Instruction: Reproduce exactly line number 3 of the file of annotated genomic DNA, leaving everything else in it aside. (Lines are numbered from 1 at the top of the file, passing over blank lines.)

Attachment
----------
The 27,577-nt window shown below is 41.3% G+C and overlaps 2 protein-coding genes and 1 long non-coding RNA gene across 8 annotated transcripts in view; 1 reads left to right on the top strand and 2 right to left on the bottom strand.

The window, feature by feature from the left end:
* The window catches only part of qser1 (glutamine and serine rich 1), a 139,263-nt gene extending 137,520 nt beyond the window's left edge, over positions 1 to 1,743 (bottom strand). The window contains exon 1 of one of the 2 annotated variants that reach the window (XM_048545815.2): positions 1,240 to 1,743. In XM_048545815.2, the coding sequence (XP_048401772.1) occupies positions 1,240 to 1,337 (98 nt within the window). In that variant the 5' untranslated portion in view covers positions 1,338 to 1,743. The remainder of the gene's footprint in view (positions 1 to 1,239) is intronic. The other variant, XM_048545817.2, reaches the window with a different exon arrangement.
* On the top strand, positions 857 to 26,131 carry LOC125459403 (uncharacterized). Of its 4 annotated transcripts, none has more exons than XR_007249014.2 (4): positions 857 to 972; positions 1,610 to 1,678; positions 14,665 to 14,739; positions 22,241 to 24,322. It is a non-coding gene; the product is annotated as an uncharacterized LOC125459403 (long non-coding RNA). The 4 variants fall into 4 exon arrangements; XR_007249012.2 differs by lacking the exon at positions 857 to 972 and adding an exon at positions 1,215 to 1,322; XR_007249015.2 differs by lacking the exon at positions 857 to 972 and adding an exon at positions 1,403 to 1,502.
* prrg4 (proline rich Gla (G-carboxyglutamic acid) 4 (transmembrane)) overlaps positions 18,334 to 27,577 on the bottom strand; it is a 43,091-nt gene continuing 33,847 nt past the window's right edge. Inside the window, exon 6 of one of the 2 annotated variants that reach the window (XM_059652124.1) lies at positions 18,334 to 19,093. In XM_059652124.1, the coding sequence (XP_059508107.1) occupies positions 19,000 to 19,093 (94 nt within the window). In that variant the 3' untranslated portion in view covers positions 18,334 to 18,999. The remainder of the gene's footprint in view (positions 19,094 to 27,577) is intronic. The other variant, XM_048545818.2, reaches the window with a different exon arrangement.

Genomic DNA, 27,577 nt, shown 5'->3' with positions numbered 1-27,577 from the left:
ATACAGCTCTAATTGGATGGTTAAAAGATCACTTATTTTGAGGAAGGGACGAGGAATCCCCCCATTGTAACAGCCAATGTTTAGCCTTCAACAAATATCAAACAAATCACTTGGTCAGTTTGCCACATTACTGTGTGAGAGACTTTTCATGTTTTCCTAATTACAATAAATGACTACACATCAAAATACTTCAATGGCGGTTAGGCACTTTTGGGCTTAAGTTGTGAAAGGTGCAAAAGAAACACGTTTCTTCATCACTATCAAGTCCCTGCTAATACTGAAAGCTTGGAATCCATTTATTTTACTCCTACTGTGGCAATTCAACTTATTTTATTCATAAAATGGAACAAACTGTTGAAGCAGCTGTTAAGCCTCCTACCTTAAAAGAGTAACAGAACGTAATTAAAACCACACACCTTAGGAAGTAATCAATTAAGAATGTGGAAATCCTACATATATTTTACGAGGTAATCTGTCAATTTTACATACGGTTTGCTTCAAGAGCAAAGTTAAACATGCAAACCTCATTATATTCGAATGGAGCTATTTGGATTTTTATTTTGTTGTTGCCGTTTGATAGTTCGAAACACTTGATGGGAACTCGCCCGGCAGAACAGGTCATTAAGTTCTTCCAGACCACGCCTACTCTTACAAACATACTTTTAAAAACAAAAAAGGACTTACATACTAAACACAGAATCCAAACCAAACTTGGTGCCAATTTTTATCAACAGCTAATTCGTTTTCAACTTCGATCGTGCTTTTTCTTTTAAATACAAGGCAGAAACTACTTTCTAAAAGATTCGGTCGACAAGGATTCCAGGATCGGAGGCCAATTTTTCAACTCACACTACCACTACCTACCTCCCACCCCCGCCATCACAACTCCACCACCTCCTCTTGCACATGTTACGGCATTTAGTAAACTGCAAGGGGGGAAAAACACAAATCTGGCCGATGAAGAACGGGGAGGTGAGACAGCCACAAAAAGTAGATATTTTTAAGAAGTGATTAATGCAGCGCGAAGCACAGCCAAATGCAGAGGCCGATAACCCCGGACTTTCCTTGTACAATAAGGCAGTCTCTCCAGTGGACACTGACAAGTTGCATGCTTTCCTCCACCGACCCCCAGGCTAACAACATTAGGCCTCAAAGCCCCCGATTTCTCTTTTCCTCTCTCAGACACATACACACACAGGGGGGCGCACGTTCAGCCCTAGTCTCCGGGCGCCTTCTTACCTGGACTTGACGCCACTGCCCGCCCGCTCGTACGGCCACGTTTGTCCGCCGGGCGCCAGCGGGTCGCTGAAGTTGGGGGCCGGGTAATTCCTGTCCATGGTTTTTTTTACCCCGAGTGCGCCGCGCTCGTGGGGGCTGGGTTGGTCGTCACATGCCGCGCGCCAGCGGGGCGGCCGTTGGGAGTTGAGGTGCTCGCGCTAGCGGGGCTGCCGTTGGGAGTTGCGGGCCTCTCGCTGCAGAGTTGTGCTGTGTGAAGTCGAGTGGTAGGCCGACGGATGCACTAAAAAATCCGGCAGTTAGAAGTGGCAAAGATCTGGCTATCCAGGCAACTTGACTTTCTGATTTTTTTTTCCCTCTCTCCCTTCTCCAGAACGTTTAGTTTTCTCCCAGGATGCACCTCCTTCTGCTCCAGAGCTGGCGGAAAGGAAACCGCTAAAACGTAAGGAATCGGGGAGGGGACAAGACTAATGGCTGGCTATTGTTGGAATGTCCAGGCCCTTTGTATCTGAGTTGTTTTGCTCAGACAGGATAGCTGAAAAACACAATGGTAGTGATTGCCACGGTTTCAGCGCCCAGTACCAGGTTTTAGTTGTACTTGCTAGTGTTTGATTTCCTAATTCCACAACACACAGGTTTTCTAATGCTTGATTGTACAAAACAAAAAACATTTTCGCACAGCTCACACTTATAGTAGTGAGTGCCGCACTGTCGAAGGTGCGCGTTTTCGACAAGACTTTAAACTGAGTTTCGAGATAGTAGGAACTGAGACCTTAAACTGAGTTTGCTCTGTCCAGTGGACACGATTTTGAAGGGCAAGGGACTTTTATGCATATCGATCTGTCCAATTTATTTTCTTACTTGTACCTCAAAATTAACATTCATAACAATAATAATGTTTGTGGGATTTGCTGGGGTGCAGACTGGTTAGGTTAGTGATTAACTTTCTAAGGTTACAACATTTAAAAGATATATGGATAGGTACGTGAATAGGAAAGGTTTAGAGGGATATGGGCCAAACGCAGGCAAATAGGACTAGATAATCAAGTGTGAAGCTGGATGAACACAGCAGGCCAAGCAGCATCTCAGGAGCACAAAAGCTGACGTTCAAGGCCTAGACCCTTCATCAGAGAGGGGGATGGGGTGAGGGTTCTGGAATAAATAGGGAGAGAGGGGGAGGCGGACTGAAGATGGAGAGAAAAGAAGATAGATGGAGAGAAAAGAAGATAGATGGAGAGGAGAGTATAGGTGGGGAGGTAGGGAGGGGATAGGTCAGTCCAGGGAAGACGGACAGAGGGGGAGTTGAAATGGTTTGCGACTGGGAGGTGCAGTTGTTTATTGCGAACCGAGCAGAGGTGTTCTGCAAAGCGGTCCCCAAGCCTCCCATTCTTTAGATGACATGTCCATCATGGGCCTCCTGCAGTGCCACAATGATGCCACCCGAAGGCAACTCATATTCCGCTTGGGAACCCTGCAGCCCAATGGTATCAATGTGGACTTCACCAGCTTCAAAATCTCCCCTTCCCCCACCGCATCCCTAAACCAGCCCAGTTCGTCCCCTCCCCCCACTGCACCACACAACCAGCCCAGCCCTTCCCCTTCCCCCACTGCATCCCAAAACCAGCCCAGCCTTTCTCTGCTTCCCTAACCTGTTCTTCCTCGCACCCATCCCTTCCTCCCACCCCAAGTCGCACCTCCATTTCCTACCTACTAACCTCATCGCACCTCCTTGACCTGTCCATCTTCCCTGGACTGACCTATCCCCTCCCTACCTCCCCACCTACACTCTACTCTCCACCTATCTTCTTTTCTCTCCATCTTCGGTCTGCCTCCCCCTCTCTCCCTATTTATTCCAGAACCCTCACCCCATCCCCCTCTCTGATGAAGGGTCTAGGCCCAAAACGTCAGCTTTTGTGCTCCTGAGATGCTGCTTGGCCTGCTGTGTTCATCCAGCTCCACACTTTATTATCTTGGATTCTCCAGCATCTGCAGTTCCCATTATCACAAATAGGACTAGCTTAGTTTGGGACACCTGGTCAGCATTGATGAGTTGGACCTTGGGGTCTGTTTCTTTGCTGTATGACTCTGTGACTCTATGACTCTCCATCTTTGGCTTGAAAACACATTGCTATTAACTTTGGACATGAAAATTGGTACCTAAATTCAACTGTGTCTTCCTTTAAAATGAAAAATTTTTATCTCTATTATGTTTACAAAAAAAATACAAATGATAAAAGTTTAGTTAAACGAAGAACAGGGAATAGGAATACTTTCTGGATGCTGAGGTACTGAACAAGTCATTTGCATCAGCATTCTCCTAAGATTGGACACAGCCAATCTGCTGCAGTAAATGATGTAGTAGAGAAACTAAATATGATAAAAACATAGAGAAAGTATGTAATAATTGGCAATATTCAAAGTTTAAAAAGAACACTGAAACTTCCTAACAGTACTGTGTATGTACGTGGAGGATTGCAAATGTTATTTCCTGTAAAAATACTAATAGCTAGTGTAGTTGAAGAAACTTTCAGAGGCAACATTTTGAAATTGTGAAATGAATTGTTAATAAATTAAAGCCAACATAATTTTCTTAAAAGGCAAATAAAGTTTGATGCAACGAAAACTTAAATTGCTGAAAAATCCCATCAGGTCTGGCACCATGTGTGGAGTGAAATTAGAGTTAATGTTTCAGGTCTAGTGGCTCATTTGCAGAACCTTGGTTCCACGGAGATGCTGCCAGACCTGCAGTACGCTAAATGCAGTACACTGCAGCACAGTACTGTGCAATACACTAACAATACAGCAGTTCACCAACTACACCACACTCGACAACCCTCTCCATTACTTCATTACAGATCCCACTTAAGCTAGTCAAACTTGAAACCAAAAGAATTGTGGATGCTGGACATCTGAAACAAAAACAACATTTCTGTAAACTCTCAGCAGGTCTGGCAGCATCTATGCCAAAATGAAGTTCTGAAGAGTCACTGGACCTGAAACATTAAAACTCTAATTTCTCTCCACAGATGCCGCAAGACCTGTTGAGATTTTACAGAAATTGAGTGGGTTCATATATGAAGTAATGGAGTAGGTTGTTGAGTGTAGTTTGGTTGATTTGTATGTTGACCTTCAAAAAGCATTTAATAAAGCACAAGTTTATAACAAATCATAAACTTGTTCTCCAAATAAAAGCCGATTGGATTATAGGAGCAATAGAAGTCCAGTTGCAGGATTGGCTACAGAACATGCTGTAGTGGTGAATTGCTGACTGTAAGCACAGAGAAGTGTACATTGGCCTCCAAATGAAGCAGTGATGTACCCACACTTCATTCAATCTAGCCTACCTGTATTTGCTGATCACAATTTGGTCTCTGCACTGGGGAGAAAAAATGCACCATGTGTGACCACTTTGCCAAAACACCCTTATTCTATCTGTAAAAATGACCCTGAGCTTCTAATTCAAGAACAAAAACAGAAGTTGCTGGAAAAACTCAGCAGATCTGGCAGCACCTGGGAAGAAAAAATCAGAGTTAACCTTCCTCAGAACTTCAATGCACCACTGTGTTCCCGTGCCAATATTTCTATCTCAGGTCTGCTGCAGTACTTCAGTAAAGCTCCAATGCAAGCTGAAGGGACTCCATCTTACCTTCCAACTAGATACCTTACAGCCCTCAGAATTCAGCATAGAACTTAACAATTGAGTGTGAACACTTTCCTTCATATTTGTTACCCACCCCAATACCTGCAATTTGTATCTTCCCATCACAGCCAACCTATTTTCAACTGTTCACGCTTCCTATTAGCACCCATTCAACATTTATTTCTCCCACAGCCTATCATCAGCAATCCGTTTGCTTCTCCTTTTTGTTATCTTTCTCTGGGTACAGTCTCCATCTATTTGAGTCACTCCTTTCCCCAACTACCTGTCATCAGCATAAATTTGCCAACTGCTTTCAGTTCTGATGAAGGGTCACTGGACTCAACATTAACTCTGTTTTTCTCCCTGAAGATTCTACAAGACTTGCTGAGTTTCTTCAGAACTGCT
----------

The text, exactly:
* The window catches only part of qser1 (glutamine and serine rich 1), a 139,263-nt gene extending 137,520 nt beyond the window's left edge, over positions 1 to 1,743 (bottom strand). The window contains exon 1 of one of the 2 annotated variants that reach the window (XM_048545815.2): positions 1,240 to 1,743. In XM_048545815.2, the coding sequence (XP_048401772.1) occupies positions 1,240 to 1,337 (98 nt within the window). In that variant the 5' untranslated portion in view covers positions 1,338 to 1,743. The remainder of the gene's footprint in view (positions 1 to 1,239) is intronic. The other variant, XM_048545817.2, reaches the window with a different exon arrangement.